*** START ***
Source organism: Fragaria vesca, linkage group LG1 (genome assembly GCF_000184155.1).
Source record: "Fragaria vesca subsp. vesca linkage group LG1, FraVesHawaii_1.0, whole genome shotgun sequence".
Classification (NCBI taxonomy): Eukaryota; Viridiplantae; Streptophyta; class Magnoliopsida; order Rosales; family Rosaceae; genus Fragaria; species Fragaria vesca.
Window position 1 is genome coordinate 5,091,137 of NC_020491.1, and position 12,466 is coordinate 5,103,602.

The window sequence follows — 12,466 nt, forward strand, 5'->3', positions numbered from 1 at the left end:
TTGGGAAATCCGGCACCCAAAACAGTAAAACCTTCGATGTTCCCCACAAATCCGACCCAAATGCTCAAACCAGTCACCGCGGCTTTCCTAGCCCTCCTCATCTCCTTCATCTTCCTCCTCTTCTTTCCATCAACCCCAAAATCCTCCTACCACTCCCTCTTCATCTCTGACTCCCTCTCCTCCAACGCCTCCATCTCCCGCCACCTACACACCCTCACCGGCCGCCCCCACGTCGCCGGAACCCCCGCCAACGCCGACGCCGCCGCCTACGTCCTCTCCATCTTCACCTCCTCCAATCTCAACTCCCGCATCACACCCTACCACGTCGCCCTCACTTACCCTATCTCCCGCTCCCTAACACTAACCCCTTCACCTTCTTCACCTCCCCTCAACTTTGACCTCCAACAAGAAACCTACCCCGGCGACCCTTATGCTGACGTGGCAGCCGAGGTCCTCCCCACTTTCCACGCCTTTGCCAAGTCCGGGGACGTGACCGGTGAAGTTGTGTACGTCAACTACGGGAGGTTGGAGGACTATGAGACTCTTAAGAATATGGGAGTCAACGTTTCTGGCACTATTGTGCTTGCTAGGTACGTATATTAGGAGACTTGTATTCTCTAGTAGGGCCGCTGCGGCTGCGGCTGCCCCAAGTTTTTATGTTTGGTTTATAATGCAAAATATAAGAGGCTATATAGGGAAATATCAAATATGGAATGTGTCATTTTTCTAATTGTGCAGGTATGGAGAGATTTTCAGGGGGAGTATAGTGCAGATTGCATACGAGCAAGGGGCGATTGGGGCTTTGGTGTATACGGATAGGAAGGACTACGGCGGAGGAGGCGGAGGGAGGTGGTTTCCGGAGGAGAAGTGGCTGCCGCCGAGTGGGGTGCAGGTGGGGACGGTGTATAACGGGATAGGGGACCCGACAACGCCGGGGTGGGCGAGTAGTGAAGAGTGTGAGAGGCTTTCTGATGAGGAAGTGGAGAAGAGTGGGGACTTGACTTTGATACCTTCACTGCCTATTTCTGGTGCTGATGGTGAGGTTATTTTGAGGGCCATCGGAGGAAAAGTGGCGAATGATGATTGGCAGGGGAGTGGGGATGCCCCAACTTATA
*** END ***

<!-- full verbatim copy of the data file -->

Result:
Source organism: Fragaria vesca, linkage group LG1 (genome assembly GCF_000184155.1).
Source record: "Fragaria vesca subsp. vesca linkage group LG1, FraVesHawaii_1.0, whole genome shotgun sequence".
Classification (NCBI taxonomy): Eukaryota; Viridiplantae; Streptophyta; class Magnoliopsida; order Rosales; family Rosaceae; genus Fragaria; species Fragaria vesca.
Window position 1 is genome coordinate 5,091,137 of NC_020491.1, and position 12,466 is coordinate 5,103,602.

The window sequence follows — 12,466 nt, forward strand, 5'->3', positions numbered from 1 at the left end:
TTGGGAAATCCGGCACCCAAAACAGTAAAACCTTCGATGTTCCCCACAAATCCGACCCAAATGCTCAAACCAGTCACCGCGGCTTTCCTAGCCCTCCTCATCTCCTTCATCTTCCTCCTCTTCTTTCCATCAACCCCAAAATCCTCCTACCACTCCCTCTTCATCTCTGACTCCCTCTCCTCCAACGCCTCCATCTCCCGCCACCTACACACCCTCACCGGCCGCCCCCACGTCGCCGGAACCCCCGCCAACGCCGACGCCGCCGCCTACGTCCTCTCCATCTTCACCTCCTCCAATCTCAACTCCCGCATCACACCCTACCACGTCGCCCTCACTTACCCTATCTCCCGCTCCCTAACACTAACCCCTTCACCTTCTTCACCTCCCCTCAACTTTGACCTCCAACAAGAAACCTACCCCGGCGACCCTTATGCTGACGTGGCAGCCGAGGTCCTCCCCACTTTCCACGCCTTTGCCAAGTCCGGGGACGTGACCGGTGAAGTTGTGTACGTCAACTACGGGAGGTTGGAGGACTATGAGACTCTTAAGAATATGGGAGTCAACGTTTCTGGCACTATTGTGCTTGCTAGGTACGTATATTAGGAGACTTGTATTCTCTAGTAGGGCCGCTGCGGCTGCGGCTGCCCCAAGTTTTTATGTTTGGTTTATAATGCAAAATATAAGAGGCTATATAGGGAAATATCAAATATGGAATGTGTCATTTTTCTAATTGTGCAGGTATGGAGAGATTTTCAGGGGGAGTATAGTGCAGATTGCATACGAGCAAGGGGCGATTGGGGCTTTGGTGTATACGGATAGGAAGGACTACGGCGGAGGAGGCGGAGGGAGGTGGTTTCCGGAGGAGAAGTGGCTGCCGCCGAGTGGGGTGCAGGTGGGGACGGTGTATAACGGGATAGGGGACCCGACAACGCCGGGGTGGGCGAGTAGTGAAGAGTGTGAGAGGCTTTCTGATGAGGAAGTGGAGAAGAGTGGGGACTTGACTTTGATACCTTCACTGCCTATTTCTGGTGCTGATGGTGAGGTTATTTTGAGGGCCATCGGAGGAAAAGTGGCGAATGATGATTGGCAGGGGAGTGGGGATGCCCCAACTTATA